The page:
Balasore confirms Zim Alloys deal

Indian firm Balasore Alloys (Balasore) confirmed its intention to acquire a majority shareholding in leading chrome producer, Zimbabwe Alloys (Zim Alloys).

Balasore, formerly Ispat Alloys, said it will acquire either by itself or through its nominees and affiliates, 70 percent shares of Zim Alloys.

Zim Alloys, which is under judicial management, holds 19 780 hectares of mining areas in different parts of Zimbabwe and has proven resources of 72,25 million tonnes of chrome ore.

Balasore share price gained nearly 6,0 percent in the early trade yesterday on Bombay Stock Exchange after it announced its intention to acquire Zim Alloys despite the fact the acquisition is still subject to fulfilment of certain conditions precedent contained in the scheme of arrangement.

Last year, Zim Alloys judicial manager Reggie Saruchera said the company had met its creditors and unveiled the new investor after which the creditors approved the proposed deal that will see Balasore injecting $100 million into the chrome smelting company.

Half of the amount will go towards settling the company’s debts.

Saruchera said they were now working towards the operationalisation of Zim Alloys, which will see the re-building of blast furnaces and construction of other washing and smelting plants.

“We unveiled the new investor to our creditors last week and we are happy to announce that the deal has been approved. The investor is now moving in and will soon resume operations at Zim Alloys.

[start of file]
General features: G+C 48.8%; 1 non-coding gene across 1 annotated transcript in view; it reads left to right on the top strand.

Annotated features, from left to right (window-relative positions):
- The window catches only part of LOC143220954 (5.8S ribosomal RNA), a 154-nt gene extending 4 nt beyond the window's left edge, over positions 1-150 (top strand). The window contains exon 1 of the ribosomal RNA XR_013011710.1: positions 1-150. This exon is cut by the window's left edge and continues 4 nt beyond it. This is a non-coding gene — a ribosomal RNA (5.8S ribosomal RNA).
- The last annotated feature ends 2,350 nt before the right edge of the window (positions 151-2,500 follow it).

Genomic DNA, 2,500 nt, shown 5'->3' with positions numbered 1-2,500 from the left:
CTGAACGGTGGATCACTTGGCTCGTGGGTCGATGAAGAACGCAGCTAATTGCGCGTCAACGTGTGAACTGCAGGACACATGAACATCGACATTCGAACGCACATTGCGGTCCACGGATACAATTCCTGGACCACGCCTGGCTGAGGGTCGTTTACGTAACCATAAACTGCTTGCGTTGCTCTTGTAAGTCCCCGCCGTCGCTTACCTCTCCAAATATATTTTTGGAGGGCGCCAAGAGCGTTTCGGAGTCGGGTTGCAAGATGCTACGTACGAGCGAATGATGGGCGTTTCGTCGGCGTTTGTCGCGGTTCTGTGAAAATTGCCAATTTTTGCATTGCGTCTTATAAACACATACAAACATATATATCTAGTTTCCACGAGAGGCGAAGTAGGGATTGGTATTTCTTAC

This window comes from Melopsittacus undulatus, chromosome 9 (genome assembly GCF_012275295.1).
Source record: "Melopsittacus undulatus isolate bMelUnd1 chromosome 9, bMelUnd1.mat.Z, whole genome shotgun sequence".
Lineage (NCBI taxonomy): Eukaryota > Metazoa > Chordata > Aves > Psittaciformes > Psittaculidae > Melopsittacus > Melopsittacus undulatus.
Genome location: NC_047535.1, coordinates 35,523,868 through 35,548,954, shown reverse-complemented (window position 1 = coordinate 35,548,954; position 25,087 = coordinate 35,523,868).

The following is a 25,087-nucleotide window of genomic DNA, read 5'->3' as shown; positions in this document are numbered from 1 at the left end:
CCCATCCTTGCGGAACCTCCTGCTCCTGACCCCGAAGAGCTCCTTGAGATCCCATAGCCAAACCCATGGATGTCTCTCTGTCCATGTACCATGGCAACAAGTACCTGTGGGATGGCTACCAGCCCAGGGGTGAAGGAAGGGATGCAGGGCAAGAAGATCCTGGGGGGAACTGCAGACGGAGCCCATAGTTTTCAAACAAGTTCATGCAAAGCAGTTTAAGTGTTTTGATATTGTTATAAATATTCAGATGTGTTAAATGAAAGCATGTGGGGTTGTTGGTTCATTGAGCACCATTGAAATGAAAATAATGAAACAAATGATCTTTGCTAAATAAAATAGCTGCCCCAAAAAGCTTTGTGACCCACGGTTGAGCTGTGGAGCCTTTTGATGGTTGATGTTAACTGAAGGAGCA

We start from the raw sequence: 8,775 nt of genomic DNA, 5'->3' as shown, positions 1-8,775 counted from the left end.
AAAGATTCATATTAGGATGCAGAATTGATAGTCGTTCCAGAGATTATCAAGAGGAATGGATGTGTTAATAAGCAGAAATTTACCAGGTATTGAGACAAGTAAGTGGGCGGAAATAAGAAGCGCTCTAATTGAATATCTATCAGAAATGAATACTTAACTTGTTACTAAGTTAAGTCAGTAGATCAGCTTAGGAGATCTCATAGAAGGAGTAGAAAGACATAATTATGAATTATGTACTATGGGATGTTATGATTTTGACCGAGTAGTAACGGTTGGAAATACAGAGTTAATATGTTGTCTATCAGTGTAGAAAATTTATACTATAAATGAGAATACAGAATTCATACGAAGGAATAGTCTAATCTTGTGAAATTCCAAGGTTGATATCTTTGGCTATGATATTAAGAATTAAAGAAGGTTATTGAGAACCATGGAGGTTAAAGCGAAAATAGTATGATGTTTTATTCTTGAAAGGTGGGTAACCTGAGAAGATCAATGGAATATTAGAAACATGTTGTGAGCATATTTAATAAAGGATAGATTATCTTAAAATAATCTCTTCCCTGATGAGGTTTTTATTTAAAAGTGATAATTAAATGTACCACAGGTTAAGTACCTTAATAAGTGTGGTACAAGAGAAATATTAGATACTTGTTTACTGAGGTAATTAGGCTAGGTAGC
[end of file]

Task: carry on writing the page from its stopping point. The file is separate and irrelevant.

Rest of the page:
“However, the blast furnaces are expected to be refurbished to become full operational within a period of up to 18 months. In the meantime the investor will also settle the company’s debt while at the same time setting up other small smelting plants,” he said.

Balasore has committed itself to settling Zim Alloys’ $50 million debt owed to creditors. It has also planned to revive the furnaces, refurbish smelters, construct mortal recovery plants and washing plants at Zim Alloys.

“The company will re-engage its former employees and will also employ more people as it grows and increase production,” Saruchera said.

Balasore is part of the renowned Ispat group of companies, a major business house in India, promoted by the Mittals. The group’s companies are spread across six countries including Libya, Bosnia, Philippines, Azerbaijan and Uzbekistan.

The other group of companies in India are Ispat Industries Limited, Ispat Metallics India, Ispat Profiles India, Gontermann Peipers India.

Zim Alloys is working on their dump, which is inclusive of one commissioned in 2013 in a partnership with a Chinese firm, JinAn in a deal worth about $2,3 million.

Benscore, which is owned by business mogul Farai Rwodzi, acquired Zim Alloys from Anglo-American Company in 2005 before downscaling production and switching off its blast furnaces and started processing its dumps.

The former Anglo-American Plc ferrochrome producer, which stopped operations in 2008 was placed under provisional judicial management on July 24, 2014.

The company was then put under final judicial management in November the same year after the ferrochrome producer’s debt had risen to alarming levels.

However, bad debt-buying company, Zimbabwe Asset Management Company in 2016 agreed to take over $21 million worth of the group’s non-performing loans, which are sitting with a number of local financial institutions in a bid to clean the company’s balance sheet.